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Free Study Guide-Pygmalion by George Bernard Shaw-Free Book Notes
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Shaw has often been criticized for his inability to create well- developed round characters. His characters are usually seen as mere puppets propelled by the crisis of the plot or as mouthpieces for his socialist viewpoint. However in Pygmalion,, Shaw vindicates himself of these charges by the creation of rounded and life-like characters such as Higgins and Eliza. Clearly they are not authorial stooges. They have a peculiar quality that leaves a lasting imprint on the reader's memory. But there is some truth in the charge that Shaw created a mouthpiece for his own ideas and the character of Alfred Doolittle is a case in point. While Doolittle is undoubtedly a staple comic character, he is an artificial and flat one. Doolittle is there for a purpose - he serves Shaw's didactic needs. As such he is in the Dickens' vein of exaggeration. Doolittle's character is drawn for the sole purpose of ridiculing the Victorian philosophy of the "undeserving poor." One cannot imagine such a character existing in real life. On the whole, however, Pygmalion is peopled with imaginative and lively characters. While Higgins and Eliza are excellent, even the minor characters are well drawn.

Henry Higgins

Higgins is an extremely interesting character and the life of the play. Although the play's obvious concern is the metamorphosis of a common flower girl into a duchess, the development of Higgins' character is also important. The play isn't only Eliza's story. One also detects changes in Higgins or to be more precise he appears to the reader in a new light at the end. This is seen when he tells Eliza that he has grown accustomed to seeing her face and hearing her voice. This is not much of a sensitive display of emotions but it is quite different than the savage invective he hurled at her at the beginning of the play in Covent Garden.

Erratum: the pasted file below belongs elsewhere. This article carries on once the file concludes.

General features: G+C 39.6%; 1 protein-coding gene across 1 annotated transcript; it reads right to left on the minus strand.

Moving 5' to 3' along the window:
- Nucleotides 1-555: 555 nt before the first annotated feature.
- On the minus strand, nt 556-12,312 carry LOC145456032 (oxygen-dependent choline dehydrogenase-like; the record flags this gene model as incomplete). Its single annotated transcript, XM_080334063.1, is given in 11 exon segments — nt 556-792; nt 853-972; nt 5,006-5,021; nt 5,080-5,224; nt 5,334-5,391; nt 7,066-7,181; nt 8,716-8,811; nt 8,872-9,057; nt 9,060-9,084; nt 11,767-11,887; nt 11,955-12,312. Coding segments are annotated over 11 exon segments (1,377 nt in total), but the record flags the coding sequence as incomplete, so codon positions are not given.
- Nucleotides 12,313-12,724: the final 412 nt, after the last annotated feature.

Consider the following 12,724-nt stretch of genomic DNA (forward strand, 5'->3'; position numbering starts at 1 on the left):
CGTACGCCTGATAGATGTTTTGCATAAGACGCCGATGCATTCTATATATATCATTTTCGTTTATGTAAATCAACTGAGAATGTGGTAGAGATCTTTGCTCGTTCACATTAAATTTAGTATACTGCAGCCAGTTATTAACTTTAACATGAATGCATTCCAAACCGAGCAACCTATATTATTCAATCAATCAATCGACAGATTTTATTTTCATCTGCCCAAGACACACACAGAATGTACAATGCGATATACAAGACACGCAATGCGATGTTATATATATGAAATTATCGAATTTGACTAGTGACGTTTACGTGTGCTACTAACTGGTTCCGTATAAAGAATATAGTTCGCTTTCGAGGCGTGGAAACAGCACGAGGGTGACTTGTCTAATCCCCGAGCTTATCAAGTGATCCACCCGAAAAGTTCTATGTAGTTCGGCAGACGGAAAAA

Higgins is portrayed as being highly educated. Apart from being a professor of phonetics, he has a deep reverence for literature and fancies himself as a poet. In all seriousness he thinks highly of "the treasures of (his) Mittonic mind." He is self-indulgent, whimsical, and ill mannered when it comes to interacting with other people.

Higgins is not a man given to extravagant aesthetic tastes. The walls in the Wimpole street laboratory are not adorned by paintings but by engravings. His passionate fondness for sweets and chocolates stands out in comic contrast to his seriousness and austere mode of living. Higgins' most prominent characteristic is his restlessness and the consequent inability to sit still. He is constantly tripping and stumbling over something. For instance, in Act Three, Shaw writes in the stage directions that Higgins's sudden arrival at his mother's at home is accompanied by minor disasters - "He goes to the divan, stumbling into the fender and over the fire-irons on his way; extricating himself with muttered impatiently on the divan that he almost breaks it". These quirks and oddities of his character contribute to the laughs in the play and place Higgins in the tradition of the comic hero.

It is obvious that simply as a professor of phonetics Higgins would not have been very humorous. Thus Shaw makes Higgins obsessed with his profession. His devotion to phonetics is so engrossing that it leaves little time or inclination for anything else. Consequently his behavior strikes people as odd and unconventional to the point of being rude. He despises the conventions of the middle class that include their manners and hypocritical sense of decorum. He claims to treat everyone with equal disrespect yet his invective is lavished on Eliza while Mrs. Eynsford-Hill and Clara, who represent a more despicable aspect of society are never verbally reprimanded; they are simply ignored.

Higgins's volatile temperament and frequent outbursts provide some of the most amusing moments in the play. While his apparently unfeeling condescending attitude towards Eliza in Act Two - "She's so deliciously low - so horribly dirty" might have earned the reader reprimand for a lesser character, at times the reader is forced to laugh. This is because Higgins is not acting socially superior nor does he bear any malice or pride. Rather he is amazed at Eliza's poverty and is only stating the facts in a very clever yet also tactless way. He is genuinely concerned about cleanliness, which is proved by his order to Mrs. Pearce to clean Eliza with Monkey Brand soap, burn all her dirty clothes and wrap her up in brown paper until new ones arrive from the shop.